Egyptian Ushabtis: Assistants to the deceased in the afterlife

Posted by Discoveries Inc. on

Ushabtis, also known as shabtis or shawabtis, are ancient Egyptian funerary figurines that were placed in tombs to serve the deceased in the afterlife. These figurines were part of the funerary practices and beliefs in ancient Egypt, which included preparing the deceased for the journey to the afterlife.

Vintage blue ushabti statue with a scarab and eye symbol on the front

The primary purpose of ushabtis was to perform labor on behalf of the deceased in the afterlife, specifically in the Field of Reeds, an idealized version of Egypt where the deceased would live eternally. It was believed that in the afterlife the deceased would continue their duties as they did in life and ushabtis would serve as substitutes or assistants to fulfill these tasks.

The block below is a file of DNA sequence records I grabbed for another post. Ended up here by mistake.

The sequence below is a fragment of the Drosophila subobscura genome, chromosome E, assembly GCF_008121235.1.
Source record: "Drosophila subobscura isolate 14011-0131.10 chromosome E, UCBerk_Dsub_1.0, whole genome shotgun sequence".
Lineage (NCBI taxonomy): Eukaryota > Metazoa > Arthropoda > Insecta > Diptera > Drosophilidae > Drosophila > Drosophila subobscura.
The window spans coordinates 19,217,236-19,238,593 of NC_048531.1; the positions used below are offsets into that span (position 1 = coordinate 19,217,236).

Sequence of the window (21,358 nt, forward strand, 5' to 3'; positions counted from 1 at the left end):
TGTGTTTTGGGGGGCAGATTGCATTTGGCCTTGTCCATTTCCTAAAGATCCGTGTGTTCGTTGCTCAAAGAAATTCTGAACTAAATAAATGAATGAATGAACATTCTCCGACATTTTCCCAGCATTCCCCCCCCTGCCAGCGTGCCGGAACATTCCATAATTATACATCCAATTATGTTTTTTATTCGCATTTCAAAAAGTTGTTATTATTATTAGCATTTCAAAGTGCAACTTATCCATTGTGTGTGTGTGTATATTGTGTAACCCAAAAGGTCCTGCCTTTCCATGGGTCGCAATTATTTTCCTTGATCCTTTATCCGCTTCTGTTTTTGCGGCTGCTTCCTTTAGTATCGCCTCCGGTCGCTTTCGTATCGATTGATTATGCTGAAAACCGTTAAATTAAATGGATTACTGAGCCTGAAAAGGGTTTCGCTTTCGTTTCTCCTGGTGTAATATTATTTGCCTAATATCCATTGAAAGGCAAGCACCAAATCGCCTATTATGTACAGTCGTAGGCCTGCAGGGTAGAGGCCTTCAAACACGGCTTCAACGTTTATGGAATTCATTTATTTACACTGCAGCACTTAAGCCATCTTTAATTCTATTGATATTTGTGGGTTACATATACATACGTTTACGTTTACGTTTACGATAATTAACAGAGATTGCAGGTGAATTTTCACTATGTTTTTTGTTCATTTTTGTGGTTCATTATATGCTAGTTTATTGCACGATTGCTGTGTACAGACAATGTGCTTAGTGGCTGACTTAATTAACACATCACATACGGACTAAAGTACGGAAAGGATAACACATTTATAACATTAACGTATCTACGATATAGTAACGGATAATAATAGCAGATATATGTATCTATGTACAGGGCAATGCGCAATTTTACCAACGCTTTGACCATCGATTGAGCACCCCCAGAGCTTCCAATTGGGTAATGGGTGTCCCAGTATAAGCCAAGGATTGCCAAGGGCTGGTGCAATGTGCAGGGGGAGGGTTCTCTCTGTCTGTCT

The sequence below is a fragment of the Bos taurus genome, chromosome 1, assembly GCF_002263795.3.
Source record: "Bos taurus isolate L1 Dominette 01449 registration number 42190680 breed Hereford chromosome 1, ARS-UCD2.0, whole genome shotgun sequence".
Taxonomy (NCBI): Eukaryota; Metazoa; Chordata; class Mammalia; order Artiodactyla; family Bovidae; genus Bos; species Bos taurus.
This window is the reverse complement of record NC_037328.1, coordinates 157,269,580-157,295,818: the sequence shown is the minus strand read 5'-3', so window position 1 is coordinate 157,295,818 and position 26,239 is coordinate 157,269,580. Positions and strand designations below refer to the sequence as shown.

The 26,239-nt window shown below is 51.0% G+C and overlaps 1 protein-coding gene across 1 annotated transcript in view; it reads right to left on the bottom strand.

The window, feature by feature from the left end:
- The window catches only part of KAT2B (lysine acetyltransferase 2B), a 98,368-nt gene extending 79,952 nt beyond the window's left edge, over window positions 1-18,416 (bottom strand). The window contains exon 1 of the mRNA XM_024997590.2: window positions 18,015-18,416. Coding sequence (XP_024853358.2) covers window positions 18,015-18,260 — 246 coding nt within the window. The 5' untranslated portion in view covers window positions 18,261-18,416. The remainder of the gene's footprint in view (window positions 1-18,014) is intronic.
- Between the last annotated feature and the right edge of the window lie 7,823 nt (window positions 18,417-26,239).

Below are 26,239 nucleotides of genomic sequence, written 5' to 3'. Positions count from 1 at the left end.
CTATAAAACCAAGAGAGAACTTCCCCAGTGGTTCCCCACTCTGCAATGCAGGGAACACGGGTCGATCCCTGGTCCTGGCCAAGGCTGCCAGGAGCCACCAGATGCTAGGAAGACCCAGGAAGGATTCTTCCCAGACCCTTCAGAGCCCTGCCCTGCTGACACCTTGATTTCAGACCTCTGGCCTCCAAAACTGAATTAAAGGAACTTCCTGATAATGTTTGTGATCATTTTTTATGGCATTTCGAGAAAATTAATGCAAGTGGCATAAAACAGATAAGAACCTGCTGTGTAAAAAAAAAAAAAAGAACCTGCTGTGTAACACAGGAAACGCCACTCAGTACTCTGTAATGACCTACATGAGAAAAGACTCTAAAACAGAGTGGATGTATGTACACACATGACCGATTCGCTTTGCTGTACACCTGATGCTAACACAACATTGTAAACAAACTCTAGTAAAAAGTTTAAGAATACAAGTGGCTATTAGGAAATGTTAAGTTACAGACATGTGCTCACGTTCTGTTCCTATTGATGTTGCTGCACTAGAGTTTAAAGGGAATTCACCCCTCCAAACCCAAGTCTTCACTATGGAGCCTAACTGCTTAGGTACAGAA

The figurines were typically made of various materials, including faience (ceramics), wood, stone, or metal. They were often inscribed with magical spells or specific texts from the Book of the Dead, intended to animate the ushabtis and give them the ability to perform their designated tasks.

Ushabtis played a significant role in Egyptian funerary practices, emphasizing the continuity of life after death and the importance of maintaining one's duties in the afterlife. Today, these ancient figurines are essential artifacts for studying ancient Egyptian beliefs and burial practices. Many of them can be found in museum collections around the world. We carry a variety of ushabti figurines including vintage ushabtis in our Etsy store


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